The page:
DENVER (KDVR) — Denver Public Schools reported 145 students were enrolled at Fairview Elementary last October, from preschool to fifth grade.
Their 2023 projections show a drop in enrollment to 134 total students. The question was posed at a Thursday community meeting with the school district: Are there really fewer school-aged students in the neighborhood?
“We could’ve done things better. We had many missteps in terms of how we could’ve heard engagement from you all,” Superintendent Alex Marrero said.
“We only have seven students that will be coming to Fairview as kindergartners next year,” a DPS official told parents in a meeting at the school.
What’s next for Fairview Elementary?
Thursday night, parents were offered several choices on what could happen to the school:
- Shut it down at the end of the school year, allowing families priority to move to any other in DPS
- Do the same but move all students to another school as a group
- Shut down the school piecemeal, not enrolling any more students into the incoming grade.
The last option was offered, but not without a warning.
“As it was described, is a very brutal, cruel way on phasing out a school for a community that has been incredibly impacted because of what’s happened as of late,” Marrero said.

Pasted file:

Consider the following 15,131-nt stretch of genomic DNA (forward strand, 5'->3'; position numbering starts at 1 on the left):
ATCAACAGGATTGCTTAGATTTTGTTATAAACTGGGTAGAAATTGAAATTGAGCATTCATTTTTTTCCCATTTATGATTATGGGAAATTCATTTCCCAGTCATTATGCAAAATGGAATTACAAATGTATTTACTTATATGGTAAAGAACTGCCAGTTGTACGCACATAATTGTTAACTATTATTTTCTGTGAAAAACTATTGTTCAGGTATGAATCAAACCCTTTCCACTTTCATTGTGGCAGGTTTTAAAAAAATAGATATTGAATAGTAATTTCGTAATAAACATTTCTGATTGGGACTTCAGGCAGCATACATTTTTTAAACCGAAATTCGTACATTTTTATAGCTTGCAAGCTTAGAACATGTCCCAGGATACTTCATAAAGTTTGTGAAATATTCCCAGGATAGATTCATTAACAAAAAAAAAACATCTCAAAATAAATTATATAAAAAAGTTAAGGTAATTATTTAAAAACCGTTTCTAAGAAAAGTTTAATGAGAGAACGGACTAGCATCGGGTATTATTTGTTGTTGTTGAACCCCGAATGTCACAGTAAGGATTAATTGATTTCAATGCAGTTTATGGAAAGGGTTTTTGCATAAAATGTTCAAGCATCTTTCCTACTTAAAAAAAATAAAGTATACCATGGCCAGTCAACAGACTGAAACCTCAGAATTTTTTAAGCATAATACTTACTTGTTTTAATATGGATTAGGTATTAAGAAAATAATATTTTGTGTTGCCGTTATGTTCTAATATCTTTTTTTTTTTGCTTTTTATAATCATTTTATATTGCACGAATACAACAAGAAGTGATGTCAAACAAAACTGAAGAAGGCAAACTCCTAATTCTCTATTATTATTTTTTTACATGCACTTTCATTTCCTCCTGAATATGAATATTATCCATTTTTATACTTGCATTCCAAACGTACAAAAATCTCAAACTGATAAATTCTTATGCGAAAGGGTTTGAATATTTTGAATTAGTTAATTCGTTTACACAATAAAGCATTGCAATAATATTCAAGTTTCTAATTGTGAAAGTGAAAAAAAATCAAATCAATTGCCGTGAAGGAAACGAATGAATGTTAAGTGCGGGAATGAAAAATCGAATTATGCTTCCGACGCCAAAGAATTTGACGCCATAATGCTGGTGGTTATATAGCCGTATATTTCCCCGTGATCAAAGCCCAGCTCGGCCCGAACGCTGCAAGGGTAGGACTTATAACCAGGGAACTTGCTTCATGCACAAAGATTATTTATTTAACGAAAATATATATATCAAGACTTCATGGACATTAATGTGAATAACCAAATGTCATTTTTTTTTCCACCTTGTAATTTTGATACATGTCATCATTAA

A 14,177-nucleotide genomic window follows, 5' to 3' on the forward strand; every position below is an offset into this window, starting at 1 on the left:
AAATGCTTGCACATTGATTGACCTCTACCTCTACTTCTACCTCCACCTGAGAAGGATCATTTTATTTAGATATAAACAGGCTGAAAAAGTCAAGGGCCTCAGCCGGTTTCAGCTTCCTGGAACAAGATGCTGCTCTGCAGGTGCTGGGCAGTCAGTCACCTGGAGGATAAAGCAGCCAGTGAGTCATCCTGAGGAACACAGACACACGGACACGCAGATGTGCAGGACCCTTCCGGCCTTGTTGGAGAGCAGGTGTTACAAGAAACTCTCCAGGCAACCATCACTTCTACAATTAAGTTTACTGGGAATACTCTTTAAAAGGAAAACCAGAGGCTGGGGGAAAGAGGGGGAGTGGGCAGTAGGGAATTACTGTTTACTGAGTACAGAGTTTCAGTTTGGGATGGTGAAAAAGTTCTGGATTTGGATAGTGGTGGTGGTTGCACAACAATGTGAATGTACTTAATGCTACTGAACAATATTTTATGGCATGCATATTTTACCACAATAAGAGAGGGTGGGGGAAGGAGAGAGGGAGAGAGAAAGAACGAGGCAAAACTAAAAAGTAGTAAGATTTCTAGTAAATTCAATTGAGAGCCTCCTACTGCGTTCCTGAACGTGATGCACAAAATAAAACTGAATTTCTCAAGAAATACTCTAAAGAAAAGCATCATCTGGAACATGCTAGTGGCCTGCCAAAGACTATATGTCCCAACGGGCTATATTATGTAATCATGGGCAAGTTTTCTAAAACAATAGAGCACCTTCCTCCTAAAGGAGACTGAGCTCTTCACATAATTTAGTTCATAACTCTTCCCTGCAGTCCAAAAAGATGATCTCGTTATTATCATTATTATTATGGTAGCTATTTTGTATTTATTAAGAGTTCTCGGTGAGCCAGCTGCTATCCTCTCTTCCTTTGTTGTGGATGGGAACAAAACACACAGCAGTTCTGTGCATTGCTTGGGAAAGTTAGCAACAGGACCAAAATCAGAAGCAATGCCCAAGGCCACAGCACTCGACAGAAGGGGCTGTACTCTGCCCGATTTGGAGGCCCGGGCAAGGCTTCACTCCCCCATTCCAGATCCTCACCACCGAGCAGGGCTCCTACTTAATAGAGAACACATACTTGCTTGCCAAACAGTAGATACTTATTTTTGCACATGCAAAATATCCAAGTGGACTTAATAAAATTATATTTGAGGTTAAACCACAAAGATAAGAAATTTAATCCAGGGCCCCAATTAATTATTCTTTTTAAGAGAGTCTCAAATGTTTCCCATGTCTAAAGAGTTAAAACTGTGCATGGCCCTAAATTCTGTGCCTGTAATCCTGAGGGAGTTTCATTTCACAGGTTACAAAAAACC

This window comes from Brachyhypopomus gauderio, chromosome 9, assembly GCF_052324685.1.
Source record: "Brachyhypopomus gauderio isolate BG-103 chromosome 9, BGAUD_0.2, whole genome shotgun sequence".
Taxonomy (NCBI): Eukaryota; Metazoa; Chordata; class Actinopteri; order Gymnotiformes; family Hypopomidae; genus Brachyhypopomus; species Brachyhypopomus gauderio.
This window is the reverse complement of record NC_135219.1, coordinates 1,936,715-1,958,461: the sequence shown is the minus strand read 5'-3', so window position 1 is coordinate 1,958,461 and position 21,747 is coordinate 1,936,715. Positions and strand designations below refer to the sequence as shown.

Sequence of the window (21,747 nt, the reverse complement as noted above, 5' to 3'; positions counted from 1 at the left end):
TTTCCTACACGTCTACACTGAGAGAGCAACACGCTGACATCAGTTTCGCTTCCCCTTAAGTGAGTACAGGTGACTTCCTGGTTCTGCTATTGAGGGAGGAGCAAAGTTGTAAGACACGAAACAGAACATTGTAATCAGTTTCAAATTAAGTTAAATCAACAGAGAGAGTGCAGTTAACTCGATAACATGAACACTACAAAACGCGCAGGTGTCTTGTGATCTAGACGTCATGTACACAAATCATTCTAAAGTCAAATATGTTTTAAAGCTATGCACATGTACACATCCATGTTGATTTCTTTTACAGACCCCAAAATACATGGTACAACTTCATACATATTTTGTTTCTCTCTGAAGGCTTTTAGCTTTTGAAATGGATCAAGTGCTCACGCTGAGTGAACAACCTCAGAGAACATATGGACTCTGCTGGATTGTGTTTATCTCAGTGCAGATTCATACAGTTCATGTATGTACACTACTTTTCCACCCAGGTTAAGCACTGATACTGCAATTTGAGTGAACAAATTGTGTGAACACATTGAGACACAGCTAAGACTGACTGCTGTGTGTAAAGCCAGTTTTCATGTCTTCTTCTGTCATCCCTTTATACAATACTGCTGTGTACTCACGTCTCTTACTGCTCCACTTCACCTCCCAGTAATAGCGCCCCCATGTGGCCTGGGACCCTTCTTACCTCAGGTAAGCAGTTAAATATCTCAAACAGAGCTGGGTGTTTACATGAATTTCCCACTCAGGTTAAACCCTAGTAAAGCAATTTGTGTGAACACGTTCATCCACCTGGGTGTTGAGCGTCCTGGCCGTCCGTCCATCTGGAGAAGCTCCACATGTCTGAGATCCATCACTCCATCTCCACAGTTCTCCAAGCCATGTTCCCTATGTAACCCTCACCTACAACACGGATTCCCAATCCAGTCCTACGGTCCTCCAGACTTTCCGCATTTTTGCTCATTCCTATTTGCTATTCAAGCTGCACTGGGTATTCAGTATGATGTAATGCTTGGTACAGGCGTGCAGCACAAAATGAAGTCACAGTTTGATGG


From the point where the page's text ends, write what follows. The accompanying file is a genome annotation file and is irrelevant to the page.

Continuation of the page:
Parents gave their input into plans to shut down the school, but so did the Denver Housing Authority.
Denver Housing Authority weighs in on school debate
“We have a wait list of 900 folks, 900 families that are on just those wait lists, for 264 units,” Annie Hancock, director of the resident and community connections department, said.
Hancock mentioned low-income housing being built or already built with families living right across the street from Fairview Elementary.
“We still see,” Hancock said, “anywhere between 240 to 430 youth, DPS-eligible youth ages 6-11, coming back into the neighborhood.”
In the middle of this debate about numbers and housing and dollars and cents: parents and their students.
“Fairview, even if it’s not the best option is definitely the more convenient option,” one parent said.
DPS offered Cheltenham Elementary as an alternate school for parents to take their students.